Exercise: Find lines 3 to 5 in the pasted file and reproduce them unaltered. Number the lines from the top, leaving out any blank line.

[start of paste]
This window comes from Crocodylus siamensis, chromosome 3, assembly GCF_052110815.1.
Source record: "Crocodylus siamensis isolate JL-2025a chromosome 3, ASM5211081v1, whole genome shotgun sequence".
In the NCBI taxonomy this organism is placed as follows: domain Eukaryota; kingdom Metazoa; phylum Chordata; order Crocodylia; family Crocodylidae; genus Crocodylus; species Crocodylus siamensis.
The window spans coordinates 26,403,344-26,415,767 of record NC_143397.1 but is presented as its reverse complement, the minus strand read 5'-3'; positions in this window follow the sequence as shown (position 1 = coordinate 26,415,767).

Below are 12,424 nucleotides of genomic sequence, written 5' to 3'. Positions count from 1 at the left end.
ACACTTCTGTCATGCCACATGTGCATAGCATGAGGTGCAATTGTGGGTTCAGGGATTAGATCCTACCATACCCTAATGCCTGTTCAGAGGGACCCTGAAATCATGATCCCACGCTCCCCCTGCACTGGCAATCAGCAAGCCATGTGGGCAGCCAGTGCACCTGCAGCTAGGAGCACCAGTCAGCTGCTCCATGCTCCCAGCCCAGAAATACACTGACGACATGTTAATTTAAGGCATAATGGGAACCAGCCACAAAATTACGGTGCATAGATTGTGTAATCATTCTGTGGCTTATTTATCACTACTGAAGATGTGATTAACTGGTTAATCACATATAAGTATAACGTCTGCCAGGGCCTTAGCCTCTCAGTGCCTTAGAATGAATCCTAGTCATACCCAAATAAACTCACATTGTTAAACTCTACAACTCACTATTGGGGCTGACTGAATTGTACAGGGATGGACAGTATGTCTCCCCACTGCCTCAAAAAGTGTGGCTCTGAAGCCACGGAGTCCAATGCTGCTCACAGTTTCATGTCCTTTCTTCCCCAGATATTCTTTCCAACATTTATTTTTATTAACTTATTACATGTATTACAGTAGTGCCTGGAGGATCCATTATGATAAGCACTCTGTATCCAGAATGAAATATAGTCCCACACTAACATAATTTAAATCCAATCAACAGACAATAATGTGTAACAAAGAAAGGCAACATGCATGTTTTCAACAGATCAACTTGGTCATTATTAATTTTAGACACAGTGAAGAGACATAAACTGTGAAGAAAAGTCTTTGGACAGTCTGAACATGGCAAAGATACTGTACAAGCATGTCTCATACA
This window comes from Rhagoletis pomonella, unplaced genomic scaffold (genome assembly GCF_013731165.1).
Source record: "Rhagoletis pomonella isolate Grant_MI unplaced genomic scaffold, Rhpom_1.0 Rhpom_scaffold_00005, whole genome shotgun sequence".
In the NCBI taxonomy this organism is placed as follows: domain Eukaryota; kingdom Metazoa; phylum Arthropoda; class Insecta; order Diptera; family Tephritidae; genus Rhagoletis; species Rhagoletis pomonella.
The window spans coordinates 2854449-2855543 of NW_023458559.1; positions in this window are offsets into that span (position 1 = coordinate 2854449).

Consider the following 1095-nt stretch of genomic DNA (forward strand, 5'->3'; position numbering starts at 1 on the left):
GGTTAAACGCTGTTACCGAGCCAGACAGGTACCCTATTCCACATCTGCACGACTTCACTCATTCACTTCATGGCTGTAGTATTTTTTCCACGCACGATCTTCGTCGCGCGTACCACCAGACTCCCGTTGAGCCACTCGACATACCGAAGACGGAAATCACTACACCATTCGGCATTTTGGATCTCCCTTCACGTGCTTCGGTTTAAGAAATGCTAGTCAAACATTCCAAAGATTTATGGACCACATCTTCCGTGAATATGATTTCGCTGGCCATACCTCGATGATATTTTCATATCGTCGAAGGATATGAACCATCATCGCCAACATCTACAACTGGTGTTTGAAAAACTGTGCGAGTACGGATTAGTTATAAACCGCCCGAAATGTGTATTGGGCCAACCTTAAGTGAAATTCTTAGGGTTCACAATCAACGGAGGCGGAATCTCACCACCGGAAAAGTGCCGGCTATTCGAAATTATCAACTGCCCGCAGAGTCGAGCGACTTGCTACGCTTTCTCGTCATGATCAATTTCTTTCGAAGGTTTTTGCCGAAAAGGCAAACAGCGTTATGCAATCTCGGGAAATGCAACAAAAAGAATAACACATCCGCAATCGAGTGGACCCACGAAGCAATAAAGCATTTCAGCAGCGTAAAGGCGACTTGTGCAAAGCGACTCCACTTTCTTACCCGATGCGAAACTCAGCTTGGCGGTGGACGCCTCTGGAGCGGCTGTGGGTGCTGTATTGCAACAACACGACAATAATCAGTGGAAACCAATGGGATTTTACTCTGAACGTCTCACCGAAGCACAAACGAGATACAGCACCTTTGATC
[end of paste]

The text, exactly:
In the NCBI taxonomy this organism is placed as follows: domain Eukaryota; kingdom Metazoa; phylum Chordata; order Crocodylia; family Crocodylidae; genus Crocodylus; species Crocodylus siamensis.
The window spans coordinates 26,403,344-26,415,767 of record NC_143397.1 but is presented as its reverse complement, the minus strand read 5'-3'; positions in this window follow the sequence as shown (position 1 = coordinate 26,415,767).

Below are 12,424 nucleotides of genomic sequence, written 5' to 3'. Positions count from 1 at the left end.